Legal Translators for Litigation against Foreign Powers
We’ve blogged about legal translation services for FSIA cases. It may seem like a crazy concept, but in U.S. federal courts both Pope John Paul II and Pope Benedict XVI have been the targets of a lawsuit. So, not only can you sue the pope, but it has already been done.
In fact, over the last four decades more than 50 lawsuits have been filed in U.S. courts against foreign governments and foreign officials. Namely, there have been lawsuits filed in U.S. courts against Prince Charles and the current or former heads of state of Angola, Azerbaijan, Brunei, China, Cameroon, Colombia, Gabon, Ghana, Grenada, Haiti, India, Israel, Japan, Jordan, Kuwait, Myanmar, Mexico, Nigeria, Philippines, the United Arab Emirates, Yemen, and Zimbabwe.
The lawsuits are often for international law violations such as serious human rights abuses or war crimes. One of the most famous lawsuits includes the lawsuit against Saudi Arabia filed on behalf of 850 victims of the 9/11 attacks. There are, of course, more mundane lawsuits as well, such as suits for breach of contract.
Can Foreign Officials be Subjected to the Jurisdiction of U.S. Courts?
While the concept of foreign sovereign immunity is still a general rule, there are a number of statutory provisions that serve as a vehicle for bringing foreign governments and their officials into U.S. court.
When lawsuits get filed, those foreign officials need lawyers, and those lawyers need legal translators to communicate with their foreign clients. Legal translators for attorneys are here to help. Contact us to learn more about our comprehensive legal document translation services.
Certified Translation for The Alien Tort Statute Cases
What is rather interesting about U.S. lawsuits involving foreign governments and foreign officials is that nationals of the countries involved, rather than U.S. citizens, file the suits. Given that complaints often involve human rights violations and war crimes like torture, slavery, and rape, many cases are brought under the Alien Tort Statute or the Torture Victim Protection Act.
There is a fascinating history behind the Alien Tort Statute. Passed by the first Congress of the United States in 1789, the statute, according to scholars, was intended for non-U.S. citizens to bring civil suits in U.S. courts for international law violations recognized in the 1700s, like piracy.
The Alien Tort Statute was not often invoked for over 200 years. But, in the 1970s, lawyers rediscovered the statute and began using it to sue foreign governments for alleged human rights abuses. The suits have the unusual make up of having foreign plaintiffs, foreign defendants, and events that took place in foreign countries. Yet, the case can still be tried in the United States. The U.S. Supreme Court has recently put some parameters around Alien Tort lawsuits, but it is still an avenue for redress.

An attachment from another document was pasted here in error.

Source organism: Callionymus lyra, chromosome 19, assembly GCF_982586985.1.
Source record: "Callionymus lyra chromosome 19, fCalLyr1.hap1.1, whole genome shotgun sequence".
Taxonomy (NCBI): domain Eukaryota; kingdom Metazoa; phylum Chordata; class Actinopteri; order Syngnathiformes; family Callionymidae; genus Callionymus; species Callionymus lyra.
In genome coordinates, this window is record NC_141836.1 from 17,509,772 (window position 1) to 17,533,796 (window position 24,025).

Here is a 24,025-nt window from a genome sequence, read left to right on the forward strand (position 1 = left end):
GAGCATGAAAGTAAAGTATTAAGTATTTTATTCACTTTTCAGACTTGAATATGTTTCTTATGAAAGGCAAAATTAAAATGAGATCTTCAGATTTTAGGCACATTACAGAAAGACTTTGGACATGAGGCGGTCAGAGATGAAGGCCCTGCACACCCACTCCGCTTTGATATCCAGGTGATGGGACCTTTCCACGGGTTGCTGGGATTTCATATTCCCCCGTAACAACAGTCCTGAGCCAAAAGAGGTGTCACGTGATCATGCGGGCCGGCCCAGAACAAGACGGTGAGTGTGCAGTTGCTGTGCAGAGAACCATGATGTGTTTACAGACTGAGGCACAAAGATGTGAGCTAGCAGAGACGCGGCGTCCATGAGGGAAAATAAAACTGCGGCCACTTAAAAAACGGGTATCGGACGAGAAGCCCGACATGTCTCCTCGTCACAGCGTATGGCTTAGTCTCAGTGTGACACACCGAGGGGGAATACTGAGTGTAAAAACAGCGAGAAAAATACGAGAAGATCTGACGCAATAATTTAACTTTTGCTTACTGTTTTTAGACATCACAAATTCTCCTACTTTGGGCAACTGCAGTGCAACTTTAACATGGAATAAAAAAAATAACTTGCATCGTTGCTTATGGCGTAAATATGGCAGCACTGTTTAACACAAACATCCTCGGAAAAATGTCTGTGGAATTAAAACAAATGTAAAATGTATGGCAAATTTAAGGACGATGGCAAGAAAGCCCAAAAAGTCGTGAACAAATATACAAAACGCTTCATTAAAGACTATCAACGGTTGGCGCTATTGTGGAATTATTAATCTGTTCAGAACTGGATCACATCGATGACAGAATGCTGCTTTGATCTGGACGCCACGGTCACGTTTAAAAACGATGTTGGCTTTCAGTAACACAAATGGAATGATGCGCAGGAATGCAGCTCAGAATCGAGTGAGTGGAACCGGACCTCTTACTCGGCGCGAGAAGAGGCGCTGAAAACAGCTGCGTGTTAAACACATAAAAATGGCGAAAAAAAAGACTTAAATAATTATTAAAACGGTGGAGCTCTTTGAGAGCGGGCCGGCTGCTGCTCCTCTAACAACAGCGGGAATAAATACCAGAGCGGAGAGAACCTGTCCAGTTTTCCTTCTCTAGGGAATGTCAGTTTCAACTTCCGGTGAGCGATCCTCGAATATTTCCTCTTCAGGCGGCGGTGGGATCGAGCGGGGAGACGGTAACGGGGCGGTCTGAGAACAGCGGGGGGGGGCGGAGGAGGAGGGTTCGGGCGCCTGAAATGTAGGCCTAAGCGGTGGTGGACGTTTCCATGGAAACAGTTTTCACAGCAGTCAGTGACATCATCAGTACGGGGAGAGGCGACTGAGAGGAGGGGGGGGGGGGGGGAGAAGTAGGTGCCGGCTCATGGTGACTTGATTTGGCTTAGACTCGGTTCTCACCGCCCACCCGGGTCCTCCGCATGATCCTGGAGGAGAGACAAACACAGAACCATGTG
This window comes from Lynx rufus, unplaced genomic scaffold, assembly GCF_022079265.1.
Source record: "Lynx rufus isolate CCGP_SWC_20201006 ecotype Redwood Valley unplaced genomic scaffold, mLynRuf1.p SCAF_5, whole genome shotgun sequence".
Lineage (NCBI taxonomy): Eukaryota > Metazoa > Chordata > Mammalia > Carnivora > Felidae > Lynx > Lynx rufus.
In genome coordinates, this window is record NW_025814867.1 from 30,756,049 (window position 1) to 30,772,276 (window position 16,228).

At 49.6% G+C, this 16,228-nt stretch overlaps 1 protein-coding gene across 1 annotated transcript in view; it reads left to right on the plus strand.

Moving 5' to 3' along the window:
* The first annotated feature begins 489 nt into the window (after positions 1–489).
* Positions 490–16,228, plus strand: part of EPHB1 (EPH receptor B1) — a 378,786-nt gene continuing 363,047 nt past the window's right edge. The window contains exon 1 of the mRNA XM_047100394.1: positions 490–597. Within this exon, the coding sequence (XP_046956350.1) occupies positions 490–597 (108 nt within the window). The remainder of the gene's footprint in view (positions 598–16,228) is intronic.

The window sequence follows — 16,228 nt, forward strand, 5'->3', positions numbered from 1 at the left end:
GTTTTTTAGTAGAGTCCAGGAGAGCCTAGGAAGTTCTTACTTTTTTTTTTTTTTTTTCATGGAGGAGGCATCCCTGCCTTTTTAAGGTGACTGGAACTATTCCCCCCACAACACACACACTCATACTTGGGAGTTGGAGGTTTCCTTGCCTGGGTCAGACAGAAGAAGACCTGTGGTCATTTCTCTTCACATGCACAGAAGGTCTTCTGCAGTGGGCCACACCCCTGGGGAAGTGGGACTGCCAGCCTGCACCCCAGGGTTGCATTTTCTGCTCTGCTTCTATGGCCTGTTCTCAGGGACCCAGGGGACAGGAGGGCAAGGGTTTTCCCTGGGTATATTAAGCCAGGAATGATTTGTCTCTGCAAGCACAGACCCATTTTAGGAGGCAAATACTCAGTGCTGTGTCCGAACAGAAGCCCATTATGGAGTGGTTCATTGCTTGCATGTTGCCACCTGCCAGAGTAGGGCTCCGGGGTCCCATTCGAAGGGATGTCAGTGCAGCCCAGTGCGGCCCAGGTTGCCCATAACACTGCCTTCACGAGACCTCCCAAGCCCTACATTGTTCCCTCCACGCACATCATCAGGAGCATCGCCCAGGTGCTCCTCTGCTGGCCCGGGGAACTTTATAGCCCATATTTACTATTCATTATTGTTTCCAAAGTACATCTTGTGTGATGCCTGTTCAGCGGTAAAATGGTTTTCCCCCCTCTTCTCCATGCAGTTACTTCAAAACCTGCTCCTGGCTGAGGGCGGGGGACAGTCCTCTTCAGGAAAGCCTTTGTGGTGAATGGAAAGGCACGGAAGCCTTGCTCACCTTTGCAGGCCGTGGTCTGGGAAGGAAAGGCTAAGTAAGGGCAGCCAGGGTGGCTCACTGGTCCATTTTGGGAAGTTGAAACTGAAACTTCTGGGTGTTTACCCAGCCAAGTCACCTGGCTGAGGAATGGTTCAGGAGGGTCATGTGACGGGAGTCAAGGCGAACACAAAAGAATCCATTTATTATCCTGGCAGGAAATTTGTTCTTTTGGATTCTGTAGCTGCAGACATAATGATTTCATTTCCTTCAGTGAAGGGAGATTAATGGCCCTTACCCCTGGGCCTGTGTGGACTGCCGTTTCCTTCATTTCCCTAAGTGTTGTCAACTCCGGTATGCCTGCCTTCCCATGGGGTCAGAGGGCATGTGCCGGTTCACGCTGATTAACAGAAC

The Torture Victim Protection Act, in contrast to the Alien Tort Statute, was enacted to specifically allow lawsuits against foreign government officials for acts of torture and extrajudicial killings in the officials’ own countries. The idea was that people who could not get justice in their home countries would have a venue to obtain justice.
Certified Translation for The Foreign Sovereign Immunities Act Cases
Enacted in 1976, the Foreign Sovereign Immunities Act is the primary way to bring a lawsuit against a foreign government or its agencies and instrumentalities. The act contains processes by which to sue foreign governments and to attach a foreign government’s international assets to secure recovery in the event the plaintiff wins his or her case.
The Act follows the general rule that foreign countries have immunity from litigation. Yet, the Act contains many exceptions to that immunity. A good portion of those exceptions relate to situations when a government conducts commercial activities in competition with private companies.
Accordingly, whenever sovereign immunity creates an unfair commercial advantage to a foreign government, the Foreign Sovereign Immunities Act will not impede a lawsuit. Some important exceptions include:
• Waiver of immunity by the foreign state,
• A foreign state’s commercial activities impacting the U.S.,
• Property taken in violation of international law, and
• Money damages sought from a foreign state accused of torture, extrajudicial killing, aircraft sabotage, or hostage taking.
Certified Translation for Litigation against Foreign Governments
Any litigation involving a foreign government or foreign official will likely include a need to have accurate, certified legal translation services. Consequently, if you are a foreign plaintiff, foreign defendant, or an attorney representing either of those parties, then you need a reliable, high quality legal translation service to translate document from Simplified Chinese, Korean, Hebrew, German, Arabic, Russian, Portuguese to English, and from English to any foreign language.
Professional legal translation is not the same as having a simple translator. Many translators may be fluent in the relevant language, yet will have difficulty understanding and translating dense, highly technical legal documents and other evidence. That is what separates a legal translator from a regular translator. Legal translators are trained in correctly translating legal terminology and dense contractual provisions. Further, legal translators have a sense of the legal issues in any particular case, and can give more accurate translations because of their understanding of context.
All Language Alliance, Inc. can be your “go to” certified document translation service when you are involved in lawsuits involving foreign governments in the U.S. courts. We pride ourselves on providing top-notch legal translation services, and amazing customer service. Contact us today to discuss your legal translation needs.
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